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Author Topic: Post your holiday Lighting Photos here!  (Read 13618 times)

Offline Chris W. Millinship

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Post your holiday Lighting Photos here!
« on: December 07, 2002, 07:00:00 pm »
As suggested by Tim. Calling all Bulb Board Regulars, if you put up any lights or displays for the Festive Season, why not take some photos and post them here for all to see! It would be great to find out what we all get up to, if anything. You can see mine at ,  but what about you all?

See the FAQ section if you need tips on how to post pictures, or e-mail them to me (bulbmuseum[at]ntlworld[dot]com) and I`ll sort it out for you if you get stuck.

Looking forward to lots of responses  

Season`s greetings, all  

visit my world of electrical things that glow!

[This message has been edited by Chris Millinship (edited December 07, 2002).]

Offline James

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Post your holiday Lighting Photos here!
« Reply #1 on: December 10, 2002, 09:21:00 pm »
I can't pretend to have done anything as impressive as Chris, but for the past few years I have been experimenting around the home with Philips Luxeon LED's.  This is the second year that I've had them up as Christmas lights outside the house.

Luxeon is the brightest LED light source currently available, and the brilliant beam of coloured light from such a tiny package means you can achieve some pretty neat results.  The effect I wanted to create is one of small pools of intense coloured light on the walls of the house, but with the actual light source being completely hidden from view.

As I hope you can see, Luxeon is perfect for this application :-)  Forty-eight LED's in four different colours are affixed around the edge trim of the roof.  They point directly at the wall under the eaves, which is about 8" ahead of each LED.  They are mounted at 17" centres which is just sufficient to allow each pool of light to overlap.  The colour of light delivered by the LED's is unbelievably saturated, and I think it really intrigues a lot of people because they just can't see where the light is coming from!

I used the 1-watt LED's in this application, series-wired in four 34-Volt DC strings with blue and green LED's being driven at 350mA, and red and amber operating at 250mA with Philips driver units.  You can see the light in the daytime but only if you look out for it.  In late afternoon and night though the effect is quite remarkable.  Five-watt LED's were too bright for this application, unless of course you intend to mount them further away from the object to be illuminated.  Maybe I'll set some of those up next year to highlight other areas if I get the time!  The blue and green narrow-beam versions do a stunning job of floodlighting trees etc from the ground in very rich colours.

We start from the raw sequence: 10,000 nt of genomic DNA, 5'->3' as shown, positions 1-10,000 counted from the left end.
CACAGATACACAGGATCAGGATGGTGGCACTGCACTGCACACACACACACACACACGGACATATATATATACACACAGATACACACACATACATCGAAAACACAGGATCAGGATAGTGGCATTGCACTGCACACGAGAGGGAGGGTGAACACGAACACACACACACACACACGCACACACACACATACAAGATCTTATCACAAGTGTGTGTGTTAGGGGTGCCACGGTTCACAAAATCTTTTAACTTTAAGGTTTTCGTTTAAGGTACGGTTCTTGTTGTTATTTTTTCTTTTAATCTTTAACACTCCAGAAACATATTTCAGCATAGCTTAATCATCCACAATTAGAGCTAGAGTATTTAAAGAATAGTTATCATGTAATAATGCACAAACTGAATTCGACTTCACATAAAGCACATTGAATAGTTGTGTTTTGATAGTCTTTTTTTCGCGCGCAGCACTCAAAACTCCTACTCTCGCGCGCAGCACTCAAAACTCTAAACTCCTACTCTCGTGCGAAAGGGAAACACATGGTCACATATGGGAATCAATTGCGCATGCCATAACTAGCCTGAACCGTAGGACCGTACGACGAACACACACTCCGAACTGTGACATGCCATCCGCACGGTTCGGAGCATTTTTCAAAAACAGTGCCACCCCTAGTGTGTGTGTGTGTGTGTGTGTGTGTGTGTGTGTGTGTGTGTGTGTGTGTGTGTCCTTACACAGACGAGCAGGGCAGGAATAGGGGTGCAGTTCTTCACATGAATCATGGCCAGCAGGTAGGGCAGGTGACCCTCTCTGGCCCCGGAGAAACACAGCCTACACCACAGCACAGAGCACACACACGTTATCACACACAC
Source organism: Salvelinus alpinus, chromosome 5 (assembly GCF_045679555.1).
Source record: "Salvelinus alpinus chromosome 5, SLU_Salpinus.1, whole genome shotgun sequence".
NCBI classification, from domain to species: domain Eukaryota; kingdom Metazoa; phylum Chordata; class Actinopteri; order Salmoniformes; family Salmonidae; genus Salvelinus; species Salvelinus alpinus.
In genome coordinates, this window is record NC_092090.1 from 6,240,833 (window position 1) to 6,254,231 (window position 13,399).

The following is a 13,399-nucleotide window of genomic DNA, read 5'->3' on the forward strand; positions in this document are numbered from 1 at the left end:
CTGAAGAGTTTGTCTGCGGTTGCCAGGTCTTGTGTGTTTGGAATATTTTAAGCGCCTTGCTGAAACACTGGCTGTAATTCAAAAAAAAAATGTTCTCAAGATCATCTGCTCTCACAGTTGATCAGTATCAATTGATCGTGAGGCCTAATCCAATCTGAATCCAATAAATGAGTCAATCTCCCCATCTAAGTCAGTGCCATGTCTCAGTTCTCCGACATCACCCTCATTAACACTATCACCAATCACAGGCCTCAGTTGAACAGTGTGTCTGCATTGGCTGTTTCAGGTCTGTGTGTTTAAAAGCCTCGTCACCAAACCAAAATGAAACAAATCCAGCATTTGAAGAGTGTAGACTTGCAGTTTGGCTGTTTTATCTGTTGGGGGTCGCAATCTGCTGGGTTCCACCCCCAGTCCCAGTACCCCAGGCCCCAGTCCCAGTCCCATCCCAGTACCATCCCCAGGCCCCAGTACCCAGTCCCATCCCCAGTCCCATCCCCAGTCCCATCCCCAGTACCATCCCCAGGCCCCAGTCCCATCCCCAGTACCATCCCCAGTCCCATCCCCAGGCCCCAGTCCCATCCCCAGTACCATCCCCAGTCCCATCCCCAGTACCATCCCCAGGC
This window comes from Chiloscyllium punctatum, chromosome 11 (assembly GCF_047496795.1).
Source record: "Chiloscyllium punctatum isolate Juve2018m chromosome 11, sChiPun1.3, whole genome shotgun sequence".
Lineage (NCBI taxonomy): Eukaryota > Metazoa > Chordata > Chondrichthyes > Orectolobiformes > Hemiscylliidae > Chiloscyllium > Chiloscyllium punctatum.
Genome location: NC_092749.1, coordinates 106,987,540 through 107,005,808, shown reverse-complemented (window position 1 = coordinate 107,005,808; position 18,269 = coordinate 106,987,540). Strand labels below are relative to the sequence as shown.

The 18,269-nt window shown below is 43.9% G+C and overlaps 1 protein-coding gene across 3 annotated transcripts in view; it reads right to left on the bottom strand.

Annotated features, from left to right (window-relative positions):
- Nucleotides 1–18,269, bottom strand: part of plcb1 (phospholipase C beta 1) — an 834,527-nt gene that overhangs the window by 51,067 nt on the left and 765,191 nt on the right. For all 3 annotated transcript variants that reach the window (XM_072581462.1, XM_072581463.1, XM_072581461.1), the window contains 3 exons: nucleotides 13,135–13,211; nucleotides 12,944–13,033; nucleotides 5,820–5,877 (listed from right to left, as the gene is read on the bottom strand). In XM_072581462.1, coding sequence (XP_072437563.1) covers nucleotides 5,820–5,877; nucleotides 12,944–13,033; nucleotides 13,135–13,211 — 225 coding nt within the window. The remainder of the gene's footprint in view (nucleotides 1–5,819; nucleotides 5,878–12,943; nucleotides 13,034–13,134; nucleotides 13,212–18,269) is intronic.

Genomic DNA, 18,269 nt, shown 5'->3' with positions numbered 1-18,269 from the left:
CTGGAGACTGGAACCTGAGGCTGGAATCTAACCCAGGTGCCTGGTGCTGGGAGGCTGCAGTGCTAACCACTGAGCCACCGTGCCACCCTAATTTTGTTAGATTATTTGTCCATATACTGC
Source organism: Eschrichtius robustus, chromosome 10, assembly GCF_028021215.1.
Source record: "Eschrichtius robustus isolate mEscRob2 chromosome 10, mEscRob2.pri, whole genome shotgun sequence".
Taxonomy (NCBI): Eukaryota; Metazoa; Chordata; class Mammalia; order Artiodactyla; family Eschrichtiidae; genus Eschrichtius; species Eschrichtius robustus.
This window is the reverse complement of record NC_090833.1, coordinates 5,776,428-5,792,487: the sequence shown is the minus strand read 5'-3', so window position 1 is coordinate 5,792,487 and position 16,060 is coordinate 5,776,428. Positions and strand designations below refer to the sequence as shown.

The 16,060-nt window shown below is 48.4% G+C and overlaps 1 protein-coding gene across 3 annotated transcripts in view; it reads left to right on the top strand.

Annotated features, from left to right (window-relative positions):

The best thing though, is that because of the super-slim nature of these LEDs and the fact that you can't even see where they are when they're illuminated, these lights can stay in place all year round.  And with a 50,000 hour life they should outlive the house, so I don't plan on having to do any maintenance on them ever again!  Total power consumption is barely 50 Watts so they are cheap to run as well.

[This message has been edited by James (edited December 10, 2002).]

Offline Chris W. Millinship

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Post your holiday Lighting Photos here!
« Reply #2 on: December 11, 2002, 03:33:00 pm »
UBB Image code doesn`t work here. You have to use HTML. Hold up, I`ll sort it....


One of the most unique lighting displays I`ve ever seen.

visit my world of electrical things that glow!
« Last Edit: November 14, 2004, 03:33:22 pm by tim »

Offline Tim

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Post your holiday Lighting Photos here!
« Reply #3 on: December 11, 2002, 03:42:00 pm »
UBB code is turned on in this forum and Jame's use of the code is correct.  The only reason that I can think of why the image didn't show is that UBB code does not like spaces in the file name/web address.  In fact I'm sure now that this was the problem...

It's hard to believe a LED could produce that much brilliant light but then again LEDs have changed a lot in the last few years.

Nice display James!

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